One of the city’s oldest neighborhoods, the Lower East Side is in the midst of a transformative gentrification. From its former identify as a low income immigrant neighborhood of largely Irish, Italian, Jewish and recently Dominican descent, new demographics are emerging as the landscape changes from overcrowded tenements to a mixed residential landscape of rent regulated and market rate apartments alongside rising new luxury condominium developments. Against a gritty backdrop of graffiti, after hour’s bars, and pawn shops, amid a counterculture of artists and musicians, there co-exists an expanding culture of contemporary art galleries, hip performance spaces, music venues, trendy boutiques and culinary destinations. At the same time, a new evolving housing stock with high end finishes and escalating square foot prices to match, is appealing to upscale purchasers including young families and empty nesters from the surrounding suburbs of Westchester, Long Island and New Jersey.


A recent industry event titled “L.E.S. is More moderated by Compass President Leonard Steinberg attracted a standing room only audience of real estate professionals who filled the Landmark Sunshine Theater to hear a panel of developers discuss the area’s latest four residential projects. Together these new developments will bring more than 200 luxury product options to the neighborhood pushing prices well past a previous $1,300 psf threshold to more than $2,000 psf. Along with these high end residences, these developers are bringing much needed amenities and services to the area.


The most ambitious of the new projects, the site of the failed Seward Park Urban Renewal Area, is Essex Crossing, a mixed use development that will transform six acres of land that had been vacant for more than 50 years. Majority equity stakeholder Goldman Sachs has committed $200M to the mega project that will be built in three phases. When completed by 2024, the complex will comprise 9 residential buildings with 1000 units—900 affordable and market rate rentals and 100 condos, in addition to 250,000 sf of office space, 600,000 sf of retail stores, a 1/3 acre public park and 12,000 sf organic farm. An underground shopping promenade called “Market Line,” slated to open 2019, will offer two shopping levels spanning 3 city blocks where Trader Joe’s will be joined by 150 small scale food and retail shops in addition to a bowling alley and movie theater. There is talk of space for the city to build a new school. The development is projected to cost $1.1B.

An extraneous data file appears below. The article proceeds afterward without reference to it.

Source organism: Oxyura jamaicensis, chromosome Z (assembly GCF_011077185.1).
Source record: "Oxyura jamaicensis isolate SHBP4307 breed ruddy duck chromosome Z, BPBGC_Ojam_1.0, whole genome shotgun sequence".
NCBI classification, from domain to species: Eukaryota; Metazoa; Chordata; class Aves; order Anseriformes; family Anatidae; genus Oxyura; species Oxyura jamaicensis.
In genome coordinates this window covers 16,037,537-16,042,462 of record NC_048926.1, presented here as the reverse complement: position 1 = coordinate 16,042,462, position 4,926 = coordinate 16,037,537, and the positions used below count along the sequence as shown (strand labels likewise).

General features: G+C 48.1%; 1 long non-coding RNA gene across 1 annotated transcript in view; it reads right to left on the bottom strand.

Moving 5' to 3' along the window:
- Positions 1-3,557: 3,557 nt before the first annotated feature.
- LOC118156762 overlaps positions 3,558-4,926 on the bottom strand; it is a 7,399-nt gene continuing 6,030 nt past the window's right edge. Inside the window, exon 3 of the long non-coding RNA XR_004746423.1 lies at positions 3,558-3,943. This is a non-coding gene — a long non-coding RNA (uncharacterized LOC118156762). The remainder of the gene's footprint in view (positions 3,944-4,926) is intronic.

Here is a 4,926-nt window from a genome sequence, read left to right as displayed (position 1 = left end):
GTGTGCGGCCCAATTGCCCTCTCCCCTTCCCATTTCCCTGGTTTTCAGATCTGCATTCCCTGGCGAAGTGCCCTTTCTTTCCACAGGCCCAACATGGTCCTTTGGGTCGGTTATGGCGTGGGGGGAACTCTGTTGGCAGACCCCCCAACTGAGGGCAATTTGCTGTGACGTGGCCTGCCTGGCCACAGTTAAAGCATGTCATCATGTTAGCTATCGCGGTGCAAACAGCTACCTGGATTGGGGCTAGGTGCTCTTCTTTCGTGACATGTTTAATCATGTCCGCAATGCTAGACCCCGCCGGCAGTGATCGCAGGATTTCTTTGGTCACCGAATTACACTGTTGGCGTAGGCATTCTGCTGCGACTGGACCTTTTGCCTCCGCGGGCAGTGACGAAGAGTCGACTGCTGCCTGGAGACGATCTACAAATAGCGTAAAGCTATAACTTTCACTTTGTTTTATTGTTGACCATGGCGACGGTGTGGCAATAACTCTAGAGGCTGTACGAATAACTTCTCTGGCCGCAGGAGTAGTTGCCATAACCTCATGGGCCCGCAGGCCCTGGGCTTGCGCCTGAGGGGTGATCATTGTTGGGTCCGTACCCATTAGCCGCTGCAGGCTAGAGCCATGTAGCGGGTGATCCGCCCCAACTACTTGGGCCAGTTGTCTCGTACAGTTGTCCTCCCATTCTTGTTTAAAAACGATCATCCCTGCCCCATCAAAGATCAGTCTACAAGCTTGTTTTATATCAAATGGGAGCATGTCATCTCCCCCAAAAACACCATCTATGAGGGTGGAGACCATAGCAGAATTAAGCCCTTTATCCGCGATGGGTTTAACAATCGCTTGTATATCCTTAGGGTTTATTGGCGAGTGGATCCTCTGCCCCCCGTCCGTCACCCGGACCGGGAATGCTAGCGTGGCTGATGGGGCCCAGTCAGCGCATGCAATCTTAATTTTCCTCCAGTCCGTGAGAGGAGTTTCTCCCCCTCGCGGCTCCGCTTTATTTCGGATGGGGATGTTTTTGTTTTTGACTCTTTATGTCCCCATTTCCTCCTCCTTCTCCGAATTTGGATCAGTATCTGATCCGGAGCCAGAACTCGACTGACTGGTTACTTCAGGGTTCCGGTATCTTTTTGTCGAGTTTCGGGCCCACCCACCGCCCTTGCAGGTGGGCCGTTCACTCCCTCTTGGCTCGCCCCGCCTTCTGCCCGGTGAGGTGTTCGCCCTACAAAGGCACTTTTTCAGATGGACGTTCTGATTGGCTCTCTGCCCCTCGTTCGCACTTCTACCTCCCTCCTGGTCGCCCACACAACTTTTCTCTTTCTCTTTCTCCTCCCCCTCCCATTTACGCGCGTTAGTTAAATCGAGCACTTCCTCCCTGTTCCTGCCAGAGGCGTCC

Essex Crossing’s Phase 1 is 242 Broome Street at the corner of Ludlow which broke ground last July. Developer Charles Bendit is building 14 stories with 55 residences, of which 11 will be affordable. The building will house a new museum which we’re told has already been identified but as of this writing has not yet been announced. Commercial and retail space will occupy the building’s first four stories. Offering 1-3 bedroom apartments, the residences will have 10’ ceilings, Calacatta marble finishes and radiant heated floors. Amenities include a rooftop terrace, bike storage, gym, and children’s playroom; prices range from $1.275-$7M. Completion is expected early 2018.


Adjacent to Katz’s Deli, Ben Shaoul (who bought the deli’s air rights) began construction last August on 196 Orchard Street, an 11 story development with 94 units ranging from studios to four bedrooms. At the building’s base, Equinox Club and Spa will occupy 30,000 sf on 2 stories. An additional 20,000 sf is available for retail. Other amenities include a bike room and a 4,100 sf common roof terrace equipped with two outdoor kitchens. Apartment features include 9’-12’ ceilings, oversized casement style windows, exposed architectural concrete ceilings, and wide plank flooring. An apartment availability list shows asking prices ranging from $1,085M for a 551 sf one bedroom to $4.2M for a 1,555 sf three bedroom home.


At the site of the former Streit's matzo factory whose history dates back nearly 90 years, a boutique 7 story condominium with 45 units of primarily one and two bedrooms is being developed at 150 Rivington with an expected occupancy in summer 2018. Developer Arthur Stern explained that while they tried to preserve a piece of the 4 separate 1880’s tenements that made up the factory, it wasn’t feasible to use any of the original structure. Instead there are floor to ceiling glass windows, steel and opaque glass sliding doors, 9'2" ceilings, and 5" white oak floors. The building will have 13,000 sf of ground floor retail, fitness center, and a rooftop landscaped terrace with outdoor kitchen. Prices range from $1.030 for a 543 sf one bedroom to $3.8 for a 1,464 three bedroom PH with 12’9” ceilings and 803 sf terrace.

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Another boutique development at 287 East Houston Street is being built by Jose Antonio Grabowsky of Brazil who is collaborating on his first project in New York with Andres Hogg. Their product is a 11 stories of 28 units, many with terraces and 10’2” ceilings; prices range from $1.395 for a one bedroom of 750 sf to a 2 bedroom penthouse of 1,193 sf with a 140 sf terrace for $2.950, and these go up to $5M.


Visits to these new condo showrooms reveal variations on a theme of clean, modern styles with open living spaces. In addition to offering high end conveniences, developers are capitalizing on air and light and also bringing essential services for fitness and recreation to individual building communities, contributing to a vibrantly dynamic changing neighborhood. Price points seem to be resonating most with retirees, empty nesters and couples of all ages looking to get more for their money than is available in other downtown areas. My wonderful father-in-law Dave, who lived during the 30’s at 27 Pitt Street with 10 family members in a three room tenement apartment where the fire escape was their terrace, would be smiling from ear to ear.